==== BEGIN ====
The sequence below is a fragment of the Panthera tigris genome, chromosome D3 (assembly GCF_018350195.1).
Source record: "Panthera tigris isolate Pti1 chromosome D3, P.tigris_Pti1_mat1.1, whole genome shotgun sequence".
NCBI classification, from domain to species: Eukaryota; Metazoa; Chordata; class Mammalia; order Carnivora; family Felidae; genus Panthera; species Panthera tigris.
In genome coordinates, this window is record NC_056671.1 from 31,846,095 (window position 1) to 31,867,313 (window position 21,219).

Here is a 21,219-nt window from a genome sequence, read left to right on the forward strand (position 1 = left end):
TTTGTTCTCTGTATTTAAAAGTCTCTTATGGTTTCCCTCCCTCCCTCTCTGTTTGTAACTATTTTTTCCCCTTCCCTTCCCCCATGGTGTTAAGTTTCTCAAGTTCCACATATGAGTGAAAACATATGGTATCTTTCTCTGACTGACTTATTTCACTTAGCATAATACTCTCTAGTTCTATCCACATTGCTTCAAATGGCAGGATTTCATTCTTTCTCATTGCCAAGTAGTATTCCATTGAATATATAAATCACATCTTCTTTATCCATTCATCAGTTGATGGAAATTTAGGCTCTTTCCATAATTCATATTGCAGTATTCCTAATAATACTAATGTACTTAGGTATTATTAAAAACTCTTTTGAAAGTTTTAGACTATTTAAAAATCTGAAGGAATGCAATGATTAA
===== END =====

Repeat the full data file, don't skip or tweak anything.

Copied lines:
The sequence below is a fragment of the Panthera tigris genome, chromosome D3 (assembly GCF_018350195.1).
Source record: "Panthera tigris isolate Pti1 chromosome D3, P.tigris_Pti1_mat1.1, whole genome shotgun sequence".
NCBI classification, from domain to species: Eukaryota; Metazoa; Chordata; class Mammalia; order Carnivora; family Felidae; genus Panthera; species Panthera tigris.
In genome coordinates, this window is record NC_056671.1 from 31,846,095 (window position 1) to 31,867,313 (window position 21,219).

Here is a 21,219-nt window from a genome sequence, read left to right on the forward strand (position 1 = left end):
TTTGTTCTCTGTATTTAAAAGTCTCTTATGGTTTCCCTCCCTCCCTCTCTGTTTGTAACTATTTTTTCCCCTTCCCTTCCCCCATGGTGTTAAGTTTCTCAAGTTCCACATATGAGTGAAAACATATGGTATCTTTCTCTGACTGACTTATTTCACTTAGCATAATACTCTCTAGTTCTATCCACATTGCTTCAAATGGCAGGATTTCATTCTTTCTCATTGCCAAGTAGTATTCCATTGAATATATAAATCACATCTTCTTTATCCATTCATCAGTTGATGGAAATTTAGGCTCTTTCCATAATTCATATTGCAGTATTCCTAATAATACTAATGTACTTAGGTATTATTAAAAACTCTTTTGAAAGTTTTAGACTATTTAAAAATCTGAAGGAATGCAATGATTAA